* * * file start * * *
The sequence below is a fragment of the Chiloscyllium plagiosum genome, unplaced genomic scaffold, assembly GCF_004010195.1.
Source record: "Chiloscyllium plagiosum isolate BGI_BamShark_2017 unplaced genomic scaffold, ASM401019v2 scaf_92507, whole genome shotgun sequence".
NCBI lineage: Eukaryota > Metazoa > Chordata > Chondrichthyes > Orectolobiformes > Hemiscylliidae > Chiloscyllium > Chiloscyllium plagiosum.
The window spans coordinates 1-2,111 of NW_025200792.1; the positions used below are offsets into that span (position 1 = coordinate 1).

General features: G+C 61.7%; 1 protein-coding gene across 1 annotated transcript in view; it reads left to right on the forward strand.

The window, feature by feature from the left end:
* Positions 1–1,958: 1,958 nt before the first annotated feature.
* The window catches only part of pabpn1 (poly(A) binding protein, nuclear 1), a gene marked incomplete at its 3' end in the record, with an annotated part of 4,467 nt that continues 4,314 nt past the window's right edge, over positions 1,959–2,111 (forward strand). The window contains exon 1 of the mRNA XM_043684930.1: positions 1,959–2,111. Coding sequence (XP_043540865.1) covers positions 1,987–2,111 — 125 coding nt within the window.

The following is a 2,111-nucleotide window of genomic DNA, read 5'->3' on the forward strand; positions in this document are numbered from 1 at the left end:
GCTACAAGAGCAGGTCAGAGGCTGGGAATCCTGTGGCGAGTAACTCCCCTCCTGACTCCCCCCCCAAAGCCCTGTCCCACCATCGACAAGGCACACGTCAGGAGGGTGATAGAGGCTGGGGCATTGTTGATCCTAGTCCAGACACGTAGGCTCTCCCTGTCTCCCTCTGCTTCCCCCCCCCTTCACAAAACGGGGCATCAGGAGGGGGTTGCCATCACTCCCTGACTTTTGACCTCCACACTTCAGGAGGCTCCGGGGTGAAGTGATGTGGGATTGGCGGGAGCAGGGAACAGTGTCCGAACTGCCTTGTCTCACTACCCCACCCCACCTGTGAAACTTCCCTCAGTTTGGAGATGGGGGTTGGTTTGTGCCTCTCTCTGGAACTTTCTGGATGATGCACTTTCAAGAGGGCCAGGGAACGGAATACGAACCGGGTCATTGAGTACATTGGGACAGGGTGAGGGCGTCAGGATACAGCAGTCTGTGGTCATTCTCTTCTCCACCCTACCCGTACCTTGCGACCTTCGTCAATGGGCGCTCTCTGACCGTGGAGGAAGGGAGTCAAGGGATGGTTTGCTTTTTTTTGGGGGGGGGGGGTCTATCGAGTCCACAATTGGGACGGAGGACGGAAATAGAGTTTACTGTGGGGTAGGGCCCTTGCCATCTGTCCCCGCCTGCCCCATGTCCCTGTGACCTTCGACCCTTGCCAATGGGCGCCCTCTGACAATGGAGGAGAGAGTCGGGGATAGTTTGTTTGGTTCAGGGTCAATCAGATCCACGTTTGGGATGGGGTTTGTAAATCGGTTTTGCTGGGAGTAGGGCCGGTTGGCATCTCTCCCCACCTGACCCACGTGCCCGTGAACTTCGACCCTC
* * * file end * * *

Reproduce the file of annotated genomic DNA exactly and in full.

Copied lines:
The sequence below is a fragment of the Chiloscyllium plagiosum genome, unplaced genomic scaffold, assembly GCF_004010195.1.
Source record: "Chiloscyllium plagiosum isolate BGI_BamShark_2017 unplaced genomic scaffold, ASM401019v2 scaf_92507, whole genome shotgun sequence".
NCBI lineage: Eukaryota > Metazoa > Chordata > Chondrichthyes > Orectolobiformes > Hemiscylliidae > Chiloscyllium > Chiloscyllium plagiosum.
The window spans coordinates 1-2,111 of NW_025200792.1; the positions used below are offsets into that span (position 1 = coordinate 1).

General features: G+C 61.7%; 1 protein-coding gene across 1 annotated transcript in view; it reads left to right on the forward strand.

The window, feature by feature from the left end:
* Positions 1–1,958: 1,958 nt before the first annotated feature.
* The window catches only part of pabpn1 (poly(A) binding protein, nuclear 1), a gene marked incomplete at its 3' end in the record, with an annotated part of 4,467 nt that continues 4,314 nt past the window's right edge, over positions 1,959–2,111 (forward strand). The window contains exon 1 of the mRNA XM_043684930.1: positions 1,959–2,111. Coding sequence (XP_043540865.1) covers positions 1,987–2,111 — 125 coding nt within the window.

The following is a 2,111-nucleotide window of genomic DNA, read 5'->3' on the forward strand; positions in this document are numbered from 1 at the left end:
GCTACAAGAGCAGGTCAGAGGCTGGGAATCCTGTGGCGAGTAACTCCCCTCCTGACTCCCCCCCCAAAGCCCTGTCCCACCATCGACAAGGCACACGTCAGGAGGGTGATAGAGGCTGGGGCATTGTTGATCCTAGTCCAGACACGTAGGCTCTCCCTGTCTCCCTCTGCTTCCCCCCCCCTTCACAAAACGGGGCATCAGGAGGGGGTTGCCATCACTCCCTGACTTTTGACCTCCACACTTCAGGAGGCTCCGGGGTGAAGTGATGTGGGATTGGCGGGAGCAGGGAACAGTGTCCGAACTGCCTTGTCTCACTACCCCACCCCACCTGTGAAACTTCCCTCAGTTTGGAGATGGGGGTTGGTTTGTGCCTCTCTCTGGAACTTTCTGGATGATGCACTTTCAAGAGGGCCAGGGAACGGAATACGAACCGGGTCATTGAGTACATTGGGACAGGGTGAGGGCGTCAGGATACAGCAGTCTGTGGTCATTCTCTTCTCCACCCTACCCGTACCTTGCGACCTTCGTCAATGGGCGCTCTCTGACCGTGGAGGAAGGGAGTCAAGGGATGGTTTGCTTTTTTTTGGGGGGGGGGGGTCTATCGAGTCCACAATTGGGACGGAGGACGGAAATAGAGTTTACTGTGGGGTAGGGCCCTTGCCATCTGTCCCCGCCTGCCCCATGTCCCTGTGACCTTCGACCCTTGCCAATGGGCGCCCTCTGACAATGGAGGAGAGAGTCGGGGATAGTTTGTTTGGTTCAGGGTCAATCAGATCCACGTTTGGGATGGGGTTTGTAAATCGGTTTTGCTGGGAGTAGGGCCGGTTGGCATCTCTCCCCACCTGACCCACGTGCCCGTGAACTTCGACCCTC